Pig (a J!-ENT DVD Review)
February 25, 2014 by Dennis Amith
“Pig” alludes banality with a riveting, surprising story with intelligent writing thanks to writer/director Henry Barrial. Also, you get a fine performance from actor Rudolf Martin. Recommended!
© 2013 The Pig Project LLC. All rights reserved.
DVD TITLE: Pig
DATE OF FILM RELEASE: 2011
DURATION: 90 Minutes
DVD INFORMATION: Color, 1:78:1, Stereo, English
COMPANY: Horizon Movies
RATED: NOT RATED
RELEASE DATE: March 11, 2014
Directed by Henry Barrial
Written by Henry Barrial
Producer: Mark Stolaroff
Co-Producer: Alexander Burke
Cinematography by Collin Brink
Edited by Eric Strand
Casting by Alison B. Buck
Production Design by Katie Abiad
Art Direction by Jem Eisner
Costume Design by Anna Bjornsdotter
Rudolf Martin as Man
Heather Ankeny as Isabel
Keith Diamond as Manny Elder
Ines Dali as Anouk
PIG is a mind-bending sci-fi thriller in the tradition of Memento, “a riveting adventure of confusion and identity” (Cleveland Plain-Dealer). The Desert Star Weekly called it “a brilliant sci-fi thriller…the most provocative film I saw at the Palm Springs Int’l. Film Festival.” “An impeccably crafted indie gem that genre fans need to see” (CultCuts Magazine). The film was inspired by Ray Kurzweil’s book The Singularity Is Near.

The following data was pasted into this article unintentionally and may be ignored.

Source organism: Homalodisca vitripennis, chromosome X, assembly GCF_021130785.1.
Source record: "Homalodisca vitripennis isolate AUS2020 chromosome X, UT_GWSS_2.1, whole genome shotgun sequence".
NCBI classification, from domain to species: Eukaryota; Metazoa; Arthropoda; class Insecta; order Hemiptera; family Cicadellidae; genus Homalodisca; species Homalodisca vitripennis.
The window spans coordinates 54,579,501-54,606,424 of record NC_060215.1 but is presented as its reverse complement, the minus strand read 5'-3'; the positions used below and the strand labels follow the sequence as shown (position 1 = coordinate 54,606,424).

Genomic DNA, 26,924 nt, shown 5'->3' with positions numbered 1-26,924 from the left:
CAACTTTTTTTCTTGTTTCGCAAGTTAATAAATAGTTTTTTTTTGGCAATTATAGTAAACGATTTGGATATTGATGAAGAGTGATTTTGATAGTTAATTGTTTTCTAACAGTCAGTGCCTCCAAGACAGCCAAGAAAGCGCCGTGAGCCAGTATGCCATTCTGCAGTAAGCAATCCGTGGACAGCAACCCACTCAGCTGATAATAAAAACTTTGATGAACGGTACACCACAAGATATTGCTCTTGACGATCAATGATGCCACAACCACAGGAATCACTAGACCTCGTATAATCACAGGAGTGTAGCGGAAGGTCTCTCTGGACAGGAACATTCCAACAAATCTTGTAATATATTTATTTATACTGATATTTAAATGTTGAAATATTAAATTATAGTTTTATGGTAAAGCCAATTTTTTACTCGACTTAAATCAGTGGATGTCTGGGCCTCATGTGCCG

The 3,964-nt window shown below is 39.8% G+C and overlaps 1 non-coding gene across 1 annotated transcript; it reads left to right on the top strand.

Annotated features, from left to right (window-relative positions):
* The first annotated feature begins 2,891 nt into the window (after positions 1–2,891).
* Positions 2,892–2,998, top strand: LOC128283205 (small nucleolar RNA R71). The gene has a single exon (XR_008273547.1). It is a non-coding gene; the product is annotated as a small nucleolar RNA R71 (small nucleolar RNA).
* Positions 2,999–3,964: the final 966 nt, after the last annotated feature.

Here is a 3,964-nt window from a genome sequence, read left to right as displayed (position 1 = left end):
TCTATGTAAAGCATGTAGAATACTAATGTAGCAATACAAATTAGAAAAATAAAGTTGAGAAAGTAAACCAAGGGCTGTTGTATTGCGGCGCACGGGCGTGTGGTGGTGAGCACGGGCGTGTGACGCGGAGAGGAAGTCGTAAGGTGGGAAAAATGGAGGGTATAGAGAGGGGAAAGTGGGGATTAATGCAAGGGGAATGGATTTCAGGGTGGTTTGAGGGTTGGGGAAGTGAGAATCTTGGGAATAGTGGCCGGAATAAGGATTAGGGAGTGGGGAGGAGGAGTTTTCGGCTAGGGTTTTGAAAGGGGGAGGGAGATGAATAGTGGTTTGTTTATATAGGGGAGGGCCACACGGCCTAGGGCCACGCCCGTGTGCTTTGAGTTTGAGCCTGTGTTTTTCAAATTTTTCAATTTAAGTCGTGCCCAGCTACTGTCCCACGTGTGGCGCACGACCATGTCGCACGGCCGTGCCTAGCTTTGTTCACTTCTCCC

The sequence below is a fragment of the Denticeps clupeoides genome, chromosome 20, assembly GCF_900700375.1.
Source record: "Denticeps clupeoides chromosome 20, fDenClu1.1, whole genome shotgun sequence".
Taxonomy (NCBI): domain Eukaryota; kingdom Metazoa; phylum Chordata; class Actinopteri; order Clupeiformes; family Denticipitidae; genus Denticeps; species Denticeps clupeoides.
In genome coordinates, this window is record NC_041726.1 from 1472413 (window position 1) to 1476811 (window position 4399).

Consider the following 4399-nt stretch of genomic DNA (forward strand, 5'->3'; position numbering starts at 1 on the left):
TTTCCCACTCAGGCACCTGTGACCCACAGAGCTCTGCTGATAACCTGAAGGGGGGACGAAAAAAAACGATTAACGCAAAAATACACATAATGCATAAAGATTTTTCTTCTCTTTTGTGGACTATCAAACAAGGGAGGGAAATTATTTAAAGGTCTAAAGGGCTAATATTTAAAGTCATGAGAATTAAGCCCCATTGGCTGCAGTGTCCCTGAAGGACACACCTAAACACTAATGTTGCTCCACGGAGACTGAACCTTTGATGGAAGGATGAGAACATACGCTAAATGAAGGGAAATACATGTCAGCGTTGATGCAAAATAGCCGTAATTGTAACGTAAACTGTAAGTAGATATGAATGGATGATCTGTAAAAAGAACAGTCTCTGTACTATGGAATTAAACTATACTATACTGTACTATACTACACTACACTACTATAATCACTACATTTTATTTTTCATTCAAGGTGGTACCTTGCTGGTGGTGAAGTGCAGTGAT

From filmmaker and screenwriter Henry Barrial comes the sci-fi thriller “Pig” starring Rudolf Martin (“Swordfish”, “Bedazzled”, “NCIS), Heather Ankeny, Keith Diamond and Ines Dali.
Inspired by Ray Kurzweil’s book “The Singularity is Near” and an actual story about a CIA imprisonment of a German citizen who was “renditioned”, the low budget film would go on to receive award and nominations at various film festivals including “Best Film” at the London Sci-Fi Film Festival.
And now “Pig” will be released on DVD courtesy of Horizon Movies in March 2014.
“Pig” begins with a man reading a statement. We then see the man (portrayed by Rudolf Martin) walking through a desert with his hands tied behind his back, trying to break free by cutting his rope on a rock. When he wakes up, he has no memories of his past and later awakens inside the home of a woman named Isabel (portrayed by Heather Ankeny) and her young son, who had found him in the desert and saved him. He begins to have flashbacks but are not sure what they mean.
Without any memories of his past, the man tries to uncover his identity with no clue but with a name written in his pocket. And through his clues, he goes back to Los Angeles to meet with people who knew him. But as he starts to look for answers of why he is fluent in German, why was he taken to the desert and tied up but try to understand who the woman and boy in his dreams are.
But the more the man starts to research his life, he discovers something shocking about his true identity and his past.
VIDEO & AUDIO:
“Pig” is presented in 1:78:1. For a low-budget film, the editing and cinematography for this indie film was shot very well. Outdoor scenes look good on DVD. Picture quality for the most part is good, dialogue is presented in stereo and is clear.
“Pig” comes with the following special features: